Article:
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Godzilla - The Official Novelization Review


Literary purists are much given to grumbling that feature film versions of their favourite novels just aren’t as good as the original book. Films, by necessity, are leaner and meaner and tend to slice out great swathes of incident and character as the story mutates to meet the needs of a totally different narrative form. No one’s going to suggest that Greg Cox’s novelization of the script of the current FX blockbuster Godzilla is a great work of modern literature but there’s an argument to be had that it’s a more satisfying experience than the rather flat feature film. If nothing else, it at least makes the film better, adding light and shade to the film’s drab, featureless characters and making a decent fist of turning into prose big special effects sequences full of fighting monsters and apocalyptic destruction.

In 1954, on a remote atoll in the South Pacific a nuclear warhead is detonated in an attempt to wipe out a monstrous and inhuman threat to humanity. In 1999 a nuclear power station in Japan is devastated by some mysterious underground seismic activity. Now – today! – retired scientist Joe Brody, who survived the 1999 catastrophe, is obsessed with finding out the real cause of the disaster which killed his wife. When his son Ford, now serving in the US military, is called urgently to Japan to take custody of his errant father, the two men discover the truth about the threat which devastated the Janjira Power Station – and the new terrors which are about to be unleashed on an unsuspecting world.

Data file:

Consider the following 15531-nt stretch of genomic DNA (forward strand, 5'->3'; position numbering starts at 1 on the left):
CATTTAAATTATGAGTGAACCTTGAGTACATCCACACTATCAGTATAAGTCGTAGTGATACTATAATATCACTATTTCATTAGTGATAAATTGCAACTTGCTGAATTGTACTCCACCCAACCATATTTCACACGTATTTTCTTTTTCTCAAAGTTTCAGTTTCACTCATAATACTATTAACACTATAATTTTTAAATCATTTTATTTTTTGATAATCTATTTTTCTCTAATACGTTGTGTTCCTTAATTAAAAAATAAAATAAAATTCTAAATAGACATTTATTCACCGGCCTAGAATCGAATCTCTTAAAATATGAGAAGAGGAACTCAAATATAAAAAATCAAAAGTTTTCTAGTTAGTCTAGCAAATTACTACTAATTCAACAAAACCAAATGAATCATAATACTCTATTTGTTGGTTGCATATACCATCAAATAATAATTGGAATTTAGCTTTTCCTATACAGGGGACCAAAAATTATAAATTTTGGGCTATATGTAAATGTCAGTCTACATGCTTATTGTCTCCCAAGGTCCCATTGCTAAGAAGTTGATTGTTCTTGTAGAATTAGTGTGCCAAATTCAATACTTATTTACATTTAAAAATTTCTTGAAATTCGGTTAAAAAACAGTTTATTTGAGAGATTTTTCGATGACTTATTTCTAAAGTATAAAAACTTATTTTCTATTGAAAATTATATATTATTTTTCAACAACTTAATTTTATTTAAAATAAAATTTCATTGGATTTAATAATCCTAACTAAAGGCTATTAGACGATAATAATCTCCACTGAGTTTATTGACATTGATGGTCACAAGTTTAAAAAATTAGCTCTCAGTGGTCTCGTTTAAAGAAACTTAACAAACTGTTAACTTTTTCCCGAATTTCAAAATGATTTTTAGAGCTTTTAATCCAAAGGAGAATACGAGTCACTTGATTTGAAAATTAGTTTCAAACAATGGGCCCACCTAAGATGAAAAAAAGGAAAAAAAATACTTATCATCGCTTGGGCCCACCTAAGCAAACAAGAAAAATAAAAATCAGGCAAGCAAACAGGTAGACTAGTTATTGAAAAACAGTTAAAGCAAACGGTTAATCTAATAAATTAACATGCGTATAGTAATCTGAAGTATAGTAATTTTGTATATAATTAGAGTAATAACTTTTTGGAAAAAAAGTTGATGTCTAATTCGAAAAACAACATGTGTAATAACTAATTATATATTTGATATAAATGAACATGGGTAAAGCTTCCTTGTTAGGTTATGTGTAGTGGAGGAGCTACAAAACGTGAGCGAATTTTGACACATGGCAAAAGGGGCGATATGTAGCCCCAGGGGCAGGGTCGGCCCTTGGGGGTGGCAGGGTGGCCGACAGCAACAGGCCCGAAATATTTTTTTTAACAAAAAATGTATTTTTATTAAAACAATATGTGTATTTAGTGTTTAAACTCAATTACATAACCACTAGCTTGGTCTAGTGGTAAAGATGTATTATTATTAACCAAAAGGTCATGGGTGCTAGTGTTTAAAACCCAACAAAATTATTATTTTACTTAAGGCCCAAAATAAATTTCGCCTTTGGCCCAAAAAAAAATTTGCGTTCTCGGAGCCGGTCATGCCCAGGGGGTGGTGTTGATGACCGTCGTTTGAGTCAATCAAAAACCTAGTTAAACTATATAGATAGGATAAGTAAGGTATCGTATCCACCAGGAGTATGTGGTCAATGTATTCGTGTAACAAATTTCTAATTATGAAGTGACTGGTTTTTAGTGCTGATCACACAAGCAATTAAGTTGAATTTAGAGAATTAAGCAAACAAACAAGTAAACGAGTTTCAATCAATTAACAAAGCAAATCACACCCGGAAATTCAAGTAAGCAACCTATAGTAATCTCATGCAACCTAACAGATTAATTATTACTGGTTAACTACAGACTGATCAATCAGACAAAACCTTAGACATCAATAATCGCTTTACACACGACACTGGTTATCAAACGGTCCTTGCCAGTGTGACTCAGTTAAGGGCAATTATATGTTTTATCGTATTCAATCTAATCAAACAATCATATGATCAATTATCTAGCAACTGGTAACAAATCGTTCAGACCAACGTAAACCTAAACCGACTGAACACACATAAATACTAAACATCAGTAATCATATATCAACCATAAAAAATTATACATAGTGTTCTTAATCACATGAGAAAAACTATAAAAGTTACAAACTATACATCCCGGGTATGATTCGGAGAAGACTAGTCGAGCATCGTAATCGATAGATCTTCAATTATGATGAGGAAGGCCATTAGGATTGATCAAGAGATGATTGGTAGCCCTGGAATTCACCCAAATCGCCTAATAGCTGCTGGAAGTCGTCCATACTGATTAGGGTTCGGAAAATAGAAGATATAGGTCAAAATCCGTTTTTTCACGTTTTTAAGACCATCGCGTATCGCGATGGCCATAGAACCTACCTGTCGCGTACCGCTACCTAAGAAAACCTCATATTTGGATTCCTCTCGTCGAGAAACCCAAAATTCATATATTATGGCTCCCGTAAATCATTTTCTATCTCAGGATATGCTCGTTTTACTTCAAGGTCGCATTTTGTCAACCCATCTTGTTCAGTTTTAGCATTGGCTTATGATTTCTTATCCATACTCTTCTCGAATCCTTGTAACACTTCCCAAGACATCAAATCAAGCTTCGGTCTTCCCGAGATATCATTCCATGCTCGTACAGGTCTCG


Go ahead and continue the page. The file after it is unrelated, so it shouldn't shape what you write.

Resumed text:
Godzilla is a thoroughly engaging little book. Cox briskly rattles through the events of the film, broadening, deepening and opening up the screenplay’s sketchy characters to the extent that now we finally understand Joe Brody’s obsession and the familiar bond between father and son which now runs deeper and truer than it did on screen. When the monsters finally turn up – the two flying MUTOS and the King of the Monsters himself – Cox deftly depicts their size and their power and the terrible destruction they wreak as they head towards San Francisco and the last great smackdown. It might help if you’ve seen the movie first just to get a real sense of the visual scale of the story and its monstrous protagonists but Cox colourfully and snappily recounts the chaos and devastation, whilst keeping the remaining characters four-square and genuinely believable. Incidents which seemed like filler in the film – the scene where Ford finds himself looking after a Japanese boy torn from his parents at Hawaii airport – now have a real pulse and a sense of urgency.

Movie novelizations might seem like redundant museum pieces in an era where fans can quickly own the original film in one form or another, but Cox’s telling of Godzilla, whilst it could have done with another quick pass by the proofreader here or there, suggests that the movie tie-in novel is an old dog which may yet still have some life left in it.

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